XML: Extensible Markup Language reached as high as 1,790 on the amazon.com bestseller list yesterday after debuting at 289,821, probably due to sales from this site and Cafe con Leche. This made it amazon's second best-selling XML book behind Simon St. Laurent's XML: A Primer at 138. XML: Extensible Markup Language was #9 of all XML books at Barnes and Noble, but they didn't have it in stock yet. As I write this XML: Extensible Markup Language is down to 2,355. (Update: as of 10:50 it's jumped back up to 1,163. XML: A Primer is at 219.)

I've been tracking it pretty closely to try to figure out exactly how many sales it takes to move a book where in the rankings. As Dan Gray, a fellow computer book author told me, "this amazon sales ranking is more addicting than the stock market" So far I'm tracking it manually, but this weekend I'm going to use a little Java Network Programming to automate the process so I can track these figures minute by minute. Maybe I'll even write a "book ticker" applet for web sites.

Thursday, July 23, 1998
My latest book, XML: Extensible Markup Language is now available at amazon.com and other purveyors of computer books.

Netscape's released version 3.0 of their Directory Server Software Development Kit for Java. This SDK allows your programs to talk to LDAP v2 and v3 directory servers.

Sun's released version 1.0 of the payware development tool, JavaBlend. JavaBlend helps programmers write database aware Java applications by mapping database records to objects.

Wednesday, July 22, 1998
Sun's released the fourth beta of the JDK 1.2 for Windows NT and Solaris. As well as assorted bug fixes and library enhancements, this release introduces two new key words, widefp and strictfp, to enable IEEE 754 extended-precision formats. Supporting these requires changes to the VM as well as the compiler. Other changes include:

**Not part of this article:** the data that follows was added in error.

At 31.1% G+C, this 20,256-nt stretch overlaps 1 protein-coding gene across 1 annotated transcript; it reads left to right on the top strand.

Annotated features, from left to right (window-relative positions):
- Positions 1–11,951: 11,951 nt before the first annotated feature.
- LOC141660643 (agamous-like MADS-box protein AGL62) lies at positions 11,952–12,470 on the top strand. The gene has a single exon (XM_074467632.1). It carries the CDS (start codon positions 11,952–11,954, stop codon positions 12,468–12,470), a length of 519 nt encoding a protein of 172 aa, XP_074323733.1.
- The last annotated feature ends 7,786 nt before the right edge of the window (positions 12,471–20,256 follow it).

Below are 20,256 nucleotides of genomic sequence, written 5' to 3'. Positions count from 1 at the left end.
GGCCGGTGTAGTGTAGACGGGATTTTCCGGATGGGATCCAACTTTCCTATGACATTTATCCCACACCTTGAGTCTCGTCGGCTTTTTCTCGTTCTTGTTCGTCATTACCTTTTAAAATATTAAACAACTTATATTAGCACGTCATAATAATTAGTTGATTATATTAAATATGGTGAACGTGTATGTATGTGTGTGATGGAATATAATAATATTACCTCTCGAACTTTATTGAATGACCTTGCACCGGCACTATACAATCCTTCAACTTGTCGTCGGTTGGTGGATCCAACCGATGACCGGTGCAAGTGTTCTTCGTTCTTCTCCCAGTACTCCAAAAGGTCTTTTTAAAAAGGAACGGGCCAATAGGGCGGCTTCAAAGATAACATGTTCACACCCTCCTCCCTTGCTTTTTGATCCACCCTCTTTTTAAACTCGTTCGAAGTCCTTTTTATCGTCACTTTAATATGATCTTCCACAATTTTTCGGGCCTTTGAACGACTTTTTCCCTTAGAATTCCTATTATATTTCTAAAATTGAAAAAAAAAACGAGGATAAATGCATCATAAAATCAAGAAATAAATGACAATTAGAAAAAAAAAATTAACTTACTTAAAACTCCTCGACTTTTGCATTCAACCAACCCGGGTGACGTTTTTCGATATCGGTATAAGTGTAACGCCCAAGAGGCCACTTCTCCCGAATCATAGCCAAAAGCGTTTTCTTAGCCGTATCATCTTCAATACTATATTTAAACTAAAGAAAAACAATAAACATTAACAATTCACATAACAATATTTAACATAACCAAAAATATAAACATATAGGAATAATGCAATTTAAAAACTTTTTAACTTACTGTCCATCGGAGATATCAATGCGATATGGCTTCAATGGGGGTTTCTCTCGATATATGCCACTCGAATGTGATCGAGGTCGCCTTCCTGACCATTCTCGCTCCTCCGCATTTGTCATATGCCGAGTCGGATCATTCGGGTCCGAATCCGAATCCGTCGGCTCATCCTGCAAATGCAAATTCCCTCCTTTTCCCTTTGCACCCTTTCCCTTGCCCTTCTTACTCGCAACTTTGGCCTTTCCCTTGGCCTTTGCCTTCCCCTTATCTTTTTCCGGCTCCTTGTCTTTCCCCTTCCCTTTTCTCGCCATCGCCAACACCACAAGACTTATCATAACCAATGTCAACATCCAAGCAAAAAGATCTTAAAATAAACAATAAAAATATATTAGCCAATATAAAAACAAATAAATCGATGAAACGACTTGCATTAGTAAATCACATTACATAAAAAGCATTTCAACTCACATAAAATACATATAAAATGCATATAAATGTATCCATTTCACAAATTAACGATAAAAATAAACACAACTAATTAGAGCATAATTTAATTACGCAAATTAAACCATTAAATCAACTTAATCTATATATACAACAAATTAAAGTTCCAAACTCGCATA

There are numerous other changes in the library.

Sun's also released the first beta of JavaMail 1.1. JavaMail is a standard extension to Java 1.1.4 and higher that supports client side IMAP and SMTP. Sun's also released the first draft of the JavaMail service provider guide.

NSTL's YMark 2000 is a free program to help test PCs for Year 2000 compliance.

Tuesday, July 21, 1998
Four TidBits editors are suing the purveyors of the Bullseye Gold spam. Way to go TidBits!

O'Reilly is sponsoring an Open Source Town Meeting on Friday, August 21 from 5:00-6:30 pm at the Fairmont Hotel in San Jose, CA. Admission is $10. Proceeds go to the Free Software Foundation. The Open Source Town Meeting is for software developers, corporate IS managers, entrepreneurs, and others who want to take advantage of the open source development and business models. A panel discussion on "Open Source is Open for Business" will be moderated by Tim O'Reilly, and feature Larry Wall, James Barry, Jim Hamerley, David Filo, Richard Stallman, Bob Young, Brian Behlendorf, John Ousterhout, Jordan Hubbard, and Eric Raymond.

Monday, July 20, 1998
Sun's published the Java Card Applet Developer's Guide.

Sun's also published an initial proposal for adding Euro support to Java 1.1.7 and beyond. This isn't a major change and shouldn't affect anyone who doesn't need Euro support. Mostly it involves changing the interpretation of a dozen or so code positions in Java's understanding of Unicode.

Sunday, July 19, 1998
IBM's alphaworks has released a version of the Jikes Java compiler for Linux.

Alphaworks has also updated the Skij Scheme interpreter with extensions for constructing and working with Java objects to version 1.1. Skij can be thought of as a scripting language for Java. Version 1.1 of Skij allows access to non-public fields and methods of Java objects, when used in conjunction with Java 1.2.

JavaWorld reviews the state of Java on the Macintosh as well as the recent MacWorld panel on that topic I participated in.

Saturday, July 18, 1998